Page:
Wells are going dry. Residential well owners are screaming and, in some cases, frustrated to tears.
When they confront the irrigation districts whose increased pumping of groundwater at the very least coincides with the spate of wells going dry, they are told they are on their own. You should have dug a deeper well years ago, before being surrounded by the acres and acres of new orchards.
When they ask for financial help, the answer is, sorry, no can do. Irrigation districts, Oakdale Irrigation District General Manager Steve Knell said, are prohibited by law from using ratepayer dollars to do such things as help replace private wells, even if it involves loaning money that would create a return on the investment. An irrigation district’s first and foremost responsibility is to agriculture, and most of the ranchettes losing wells aren’t considered ag enterprises.
In a third consecutive drought year, Lake Don Pedro is becoming Puddle Don Pedro. New Melones Reservoir, by this winter, will seem melon-size. People thirsting for the water that would help recharge the aquifers are furious that fish come first, according to the courts, meaning hundreds of thousands of acre-feet of water flow downstream every year.
With surface water supplies in question, and so many new orchards needing water, the pumps are working overtime and with unknown ramifications. Even so, for the time being at least, California water law allows anyone to pump as much water as he wants on his own land. Water moves horizontally beneath the surface and isn’t owned by anyone until it is pumped out, Knell said.
So no irrigation district or farmer is doing anything illegal by pumping 24/7, regardless of the impacts on the well next door. When that well goes dry? Well, the resident just needs to spend roughly $20,000 after weeks or months of being on a driller’s waiting list.
All of this is pitting neighbor against neighbor, residential well owners against the farmers and irrigation districts. It’s enough to make Einstein’s theory of insanity seem pretty outdated. That is why county supervisors are looking into finding funds they can offer to help residents whose wells go dry.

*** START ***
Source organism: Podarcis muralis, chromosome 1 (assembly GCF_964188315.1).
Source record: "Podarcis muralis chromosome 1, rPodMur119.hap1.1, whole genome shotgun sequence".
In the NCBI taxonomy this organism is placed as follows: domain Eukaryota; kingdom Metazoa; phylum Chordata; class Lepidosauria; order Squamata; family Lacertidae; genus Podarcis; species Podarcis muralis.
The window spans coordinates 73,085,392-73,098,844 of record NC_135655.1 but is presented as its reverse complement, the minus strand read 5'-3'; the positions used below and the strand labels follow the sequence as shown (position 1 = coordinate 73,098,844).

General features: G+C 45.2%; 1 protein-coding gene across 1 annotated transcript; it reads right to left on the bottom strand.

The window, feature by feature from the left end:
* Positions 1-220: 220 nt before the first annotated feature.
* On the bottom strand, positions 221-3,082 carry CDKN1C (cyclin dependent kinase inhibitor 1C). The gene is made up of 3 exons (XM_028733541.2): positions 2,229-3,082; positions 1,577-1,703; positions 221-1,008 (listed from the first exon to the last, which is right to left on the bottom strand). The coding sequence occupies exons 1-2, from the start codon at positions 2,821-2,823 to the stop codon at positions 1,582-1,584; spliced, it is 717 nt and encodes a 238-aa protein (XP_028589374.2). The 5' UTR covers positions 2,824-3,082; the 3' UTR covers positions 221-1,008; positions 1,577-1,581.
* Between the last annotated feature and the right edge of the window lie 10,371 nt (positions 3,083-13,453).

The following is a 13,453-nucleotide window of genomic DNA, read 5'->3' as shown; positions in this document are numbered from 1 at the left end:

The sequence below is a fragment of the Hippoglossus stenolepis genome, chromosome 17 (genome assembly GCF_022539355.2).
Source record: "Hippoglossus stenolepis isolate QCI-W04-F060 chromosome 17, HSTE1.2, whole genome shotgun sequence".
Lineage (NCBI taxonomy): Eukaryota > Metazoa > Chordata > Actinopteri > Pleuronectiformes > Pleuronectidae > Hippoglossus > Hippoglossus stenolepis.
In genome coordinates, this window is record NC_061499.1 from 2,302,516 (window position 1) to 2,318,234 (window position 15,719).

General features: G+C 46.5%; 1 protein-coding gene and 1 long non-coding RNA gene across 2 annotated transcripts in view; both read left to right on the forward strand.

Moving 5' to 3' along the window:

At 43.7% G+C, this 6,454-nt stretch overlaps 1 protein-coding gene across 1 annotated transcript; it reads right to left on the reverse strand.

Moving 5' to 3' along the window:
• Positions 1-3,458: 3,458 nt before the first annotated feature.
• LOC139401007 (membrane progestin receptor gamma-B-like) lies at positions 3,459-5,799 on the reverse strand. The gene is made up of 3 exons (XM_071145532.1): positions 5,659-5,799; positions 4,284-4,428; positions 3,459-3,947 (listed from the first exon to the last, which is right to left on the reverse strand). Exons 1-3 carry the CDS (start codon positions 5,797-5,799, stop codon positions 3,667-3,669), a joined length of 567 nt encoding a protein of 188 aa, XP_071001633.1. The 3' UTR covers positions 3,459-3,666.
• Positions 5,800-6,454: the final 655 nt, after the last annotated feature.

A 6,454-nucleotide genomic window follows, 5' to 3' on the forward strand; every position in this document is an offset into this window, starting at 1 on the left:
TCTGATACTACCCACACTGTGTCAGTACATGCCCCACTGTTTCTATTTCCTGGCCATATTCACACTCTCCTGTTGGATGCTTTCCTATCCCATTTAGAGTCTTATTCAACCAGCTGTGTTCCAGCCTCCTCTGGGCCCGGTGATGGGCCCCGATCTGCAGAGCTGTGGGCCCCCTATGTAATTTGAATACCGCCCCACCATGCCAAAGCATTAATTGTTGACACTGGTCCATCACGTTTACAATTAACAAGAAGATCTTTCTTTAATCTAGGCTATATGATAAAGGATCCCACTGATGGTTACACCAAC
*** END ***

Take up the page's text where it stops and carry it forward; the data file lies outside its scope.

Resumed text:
Supervisors Bill O’Brien and Terry Withrow are among those researching ways the local government can ease the problem. They’ve talked with well drillers, asking them to bump affected residents to the head of their waiting lists. They are looking at low-interest loans for residents in need, possibly using the county’s economic development bank.
In an email he sent recently to O’Brien, Knell wondered openly how county counsel would interpret the law as it would pertain to special funds for wells. Knell cited Government Code 8314, which deals with the use of public funds and resources, and Section 6 of the state constitution, which details how charges and fees can be used or not used.
“The county has more flexibility than irrigation districts,” Knell wrote, “but I’d be curious none the less.”
Consider that governments already guarantee loans for everything from small businesses, home mortgages and college educations to rebuilding after natural disasters. Gov. Jerry Brown in January declared a state of emergency due to the drought.
Homes without running water can deteriorate into public health hazards. A dry well also devalues the resale value of the home which, in turn, lowers the taxable value.
Which is shakier? Creating a pool of public money that would be repaid, or at least recovered through a lien on the property when the property eventually is sold, with the money being used to provide water to an existing home? Or the fact that most of the people serving on the water advisory committee, irrigation districts and even the Board of Supervisors are involved in agriculture, yet vote or weigh in on issues that directly impact their businesses? The water advisory committee, to this point, has balked at monitoring ag well pumping and ground water levels.
I would hope that the ag industry, with revenues reaching nearly $3.7 billion in Stanislaus County in 2013 and which has been impervious to the recession, wouldn’t begrudge a neighboring residential property owner getting some financial aid to ease the costs to replace a well that went dry during a time when groundwater pumping is rampant.
Taking care of the problems at the local level, O’Brien said, is the best way to keep the state from getting involved.
“We think we can do a better job than the state,” he said. “We’re encouraging everybody to notify the county of wells going dry.”
The irrigation districts, O’Brien said, need to expand their boundaries to keep the surface water local, reducing the need to pump groundwater whenever and wherever possible. Likewise, he said, Stanislaus has to work with neighboring counties to monitor and reduce pumping from the aquifer.
“We’re told that’s what the future is, that whoever digs the deeper well gets the water,” O’Brien said. “We need a whole shift in philosophy. There’s no clear solution.”
And for a growing number of residents, that “no clear solution” reflects the conditions of their own dry wells.